Wash trade – definition and meaning

A wash trade – also called round trip trading, is a type of market manipulation in which investors simultaneously sell and purchase the same financial instruments.

They may do this to artificially boost trading volume, thus giving the impression that the security is in greater demand that it really is.

Sometimes wash trade is done to generate commission fees to brokers to make up for something that they are unable to be openly paid for. During the Libor Scandal, several participants were involved in wash trade.

This practice is illegal. Several exchanges today have built-in protections, many of which are mandatory for participants, such as self-trade prevention functionality (STPF) on **The ICE.

** ICE stands for InterContinental Exchange. It was founded in 2000 in Atlanta, Georgia, to facilitate the electronic trading (buying and selling) of energy commodities.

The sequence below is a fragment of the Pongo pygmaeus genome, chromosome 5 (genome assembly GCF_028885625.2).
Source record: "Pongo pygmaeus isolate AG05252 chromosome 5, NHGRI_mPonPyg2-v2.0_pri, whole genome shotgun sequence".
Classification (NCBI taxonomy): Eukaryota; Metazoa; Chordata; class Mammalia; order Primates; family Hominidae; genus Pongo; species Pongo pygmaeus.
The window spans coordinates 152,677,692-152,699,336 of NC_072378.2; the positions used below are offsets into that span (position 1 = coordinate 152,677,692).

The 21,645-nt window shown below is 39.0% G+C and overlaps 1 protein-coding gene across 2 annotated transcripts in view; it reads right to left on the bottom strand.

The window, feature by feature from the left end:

Wash Trade

Often wash trade involves purchasing shares through one broker and selling them through another broker.

A quick turnaround of position, if the transaction creates market risk for the investor or trader, and alters his or her position, is not considered wash trade.

Regarding wash trade, BusinessDictionary.com makes the following comment:

“This practice is not legal because it deals with selling off and repurchasing investments just to create an increase on the trading market and costs to purchase stocks.”

Wash trade vs. wash sale

Be careful not to confuse the two terms – many people do. A wash sale is the sale of stocks, options or bonds – securities – at a loss, and then repurchasing them or very similar securities within thirty days.

A wash sale strategy is used by investors to try and recognize a tax loss, while their position had not actually changed. Tax authorities in the US, UK, other advanced economies and many parts of the world introduced rules which mean that the loss cannot be claimed any longer.


Wash trade still common

Although wash trade practices became illegal in 1929 after the Wall Street Crash, the speaker in this video claims that they still dominate in the markets.